by Phil Scarisbrick
Released in September 2001, Gold entered a world that was still coming to terms with the September 11th attacks. In fact, the video for single New York, New York was filmed just four days before, with the World Trade Center clearly visible throughout. In this world of uncertainty, Gold‘s beauty shone through as it became (and remains) Adams’ best-selling album.
Treading a fine line, the record almost buckles under the weight of its influences, but it’s the variety of these influences that makes the album stand on its own rather becoming derivative. You can hear Van Morrison, Tom Waits, Neil Young, Joni Mitchell, Bob Dylan, The Smiths to name but a few. All of them though are channelled through Adams’ skewed psyche and world-class voice to create something truly beautiful.
by Dave Bertram
Following the alt-country fuelled Jacksonville City Nights and double-disc, Cold Roses, his third record of 2005, 29, embraced a simple recording process. Producer, Ethan Johns, would press record and Adams would start playing, with the idea to keep the material as fresh as possible- so much so that some of the tracks on the finished record are the first complete run-throughs. The heart-breaking piano ballad, Blue Sky Blues, is brilliant example of this spontaneity. It’s an intimate performance in your living room, not a track printed on record – it’s imperfections (the piano falls slightly out of time in places) give it a unique character that you just can’t replicate.
Clocking in at 48 minutes, 29 is a relative stroll around the block compared to much of his other work. But when you combine his voice, lyrics and arrangement, you’d be hard pushed to find him expose his emotions to this extent elsewhere.
Click here to read our review of 29 in full.
by Dave Bertram
Is Heartbreaker the desolate solo debut that saved a career? Absolutely. In an interview with Rolling Stone, Adams reminisced of the album being ‘little more than a last-ditch effort to save his dream of life as a musician’, and something that would provide him with the vehicle to ‘say goodbye to his career’.
As it happened, he was able to free himself from the creative shackles of his former band Whiskeytown to deliver a brutally honest, poignant and heart-breaking record with a hugely broad appeal. Heartbreaker finds him at possibly his most exposed, bearing all as he bemoans the loss of former lover Amy Lombardi and longs for somewhere quieter and more familiar.
3. Jacksonville City Nights
by Mark Jackson
“We’ve got like 40 more minutes. I can cut three more sides in 40 minutes,” urges an ardent Adams in Jacksonville City Nights’ accompanying documentary, September. “Why don’t I do the solo one or maybe I’ll do one with the band. Oh, you know what song we should do – [sings] ‘on my way to Jacksonville, I don’t like films, I like documentaries, but I wish they’d use more lesbians and robots’”. While luckily this song never made the cut, there is a beautiful randomness about this record and to date it’s as alt-country as Adams has ventured outside of his earlier Whiskeytown days. Jacksonville was the second of three albums released in 2005 by Adams – an output that would represent the mass of a careers work for many other artists. It is also the second of four albums in total released as Ryan Adams & the Cardinals – a name derived from Adams’ high school football team, and a partnership of musicians that inspired a creative flourish.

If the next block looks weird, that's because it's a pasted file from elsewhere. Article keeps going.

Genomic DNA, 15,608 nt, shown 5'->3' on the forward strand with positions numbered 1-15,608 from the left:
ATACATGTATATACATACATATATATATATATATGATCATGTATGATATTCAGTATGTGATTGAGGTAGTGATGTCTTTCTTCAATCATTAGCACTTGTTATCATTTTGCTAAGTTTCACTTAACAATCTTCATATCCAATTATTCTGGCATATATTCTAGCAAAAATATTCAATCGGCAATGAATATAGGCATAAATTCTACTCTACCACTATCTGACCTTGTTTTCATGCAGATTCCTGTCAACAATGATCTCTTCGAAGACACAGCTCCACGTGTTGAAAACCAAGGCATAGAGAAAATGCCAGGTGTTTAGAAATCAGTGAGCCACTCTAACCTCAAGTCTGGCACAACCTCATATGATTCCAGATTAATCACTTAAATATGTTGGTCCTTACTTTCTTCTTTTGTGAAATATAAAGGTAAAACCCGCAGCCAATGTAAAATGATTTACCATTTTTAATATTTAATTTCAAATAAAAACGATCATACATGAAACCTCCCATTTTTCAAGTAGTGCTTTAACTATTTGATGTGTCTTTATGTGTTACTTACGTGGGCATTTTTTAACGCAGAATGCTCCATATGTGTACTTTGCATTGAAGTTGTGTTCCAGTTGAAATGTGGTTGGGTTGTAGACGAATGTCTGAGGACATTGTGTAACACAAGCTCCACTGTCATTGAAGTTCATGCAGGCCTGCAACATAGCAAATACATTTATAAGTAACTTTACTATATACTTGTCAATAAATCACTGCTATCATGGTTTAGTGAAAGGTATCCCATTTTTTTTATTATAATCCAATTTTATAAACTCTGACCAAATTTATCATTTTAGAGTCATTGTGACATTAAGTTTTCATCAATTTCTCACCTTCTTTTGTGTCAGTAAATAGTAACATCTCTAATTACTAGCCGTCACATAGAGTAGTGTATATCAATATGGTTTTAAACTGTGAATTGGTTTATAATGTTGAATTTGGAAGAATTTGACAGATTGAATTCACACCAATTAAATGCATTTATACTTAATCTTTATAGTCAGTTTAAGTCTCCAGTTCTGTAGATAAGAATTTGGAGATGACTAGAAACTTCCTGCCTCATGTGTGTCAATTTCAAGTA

Cardinals’ pedal steel guitar player, Jon Graboff, reflects that “this is not the way people make records any more….It’s a lot of fun. If you make a mistake but the vibe is right, so be it.’ And there are mistakes throughout – however, the vibe is exactly right and despite the album’s overwhelming sentiment of failed relationships and drowning said loss in a bottle of whisky, it does sound like a lot of fun.
Jacksonville represents the sound of Adams’ writing music in the studio, playing demos to the band and then instantly recording the tracks. It’s as raw a sound as he has ever captured on record. No current major record label would allow Jacksonville to be released – and herein lies its unique beauty. It sounds nothing like anything you would hear from a modern, major artist (yes, Adams has had top 10 selling albums in both the US and the UK).
The mid 2000s were arguably Adams most prolific – certainly in terms of quick-fire physical releases. It also represents the height of his addictions to alcohol, and Class A narcotics. The sound of Jacksonville is most definitely wine and whisky soaked. Describing the writing process at this time, Adams stated: “If you sit around a guitar for anything longer that 30 minutes you might accidentally run into two chords that sound like a song. As soon as I get on to something like that I‘m like… I take it where it’s going and I feel really satisfied like, I did something today. Then I go out and get drunk. It’s great.”
Jacksonville City Nights isn’t then Adams at his most virtuoso. However, with a track-list that includes Dear John, Games, Silver Bullets, September and Withering Heights, it is an essential and captivating part of the Adams’ back catalogue. Adams has already announced that 2019 will be the year that he once again is going to release three albums in a year. If he can muster even half of the creative enlightenment that so enriched his three releases of 2005, fans will once more be in for a real treat.
2. Love is Hell
by Philip Moss
After 2001’s smash hit success with his biggest record to date – Gold – Ryan’s label, Lost Highway, had visions of him crossing over and becoming an alt-pop star. A move which could have seen immense financial gain in the short term, but stinted the cult legacy he’s gone onto build.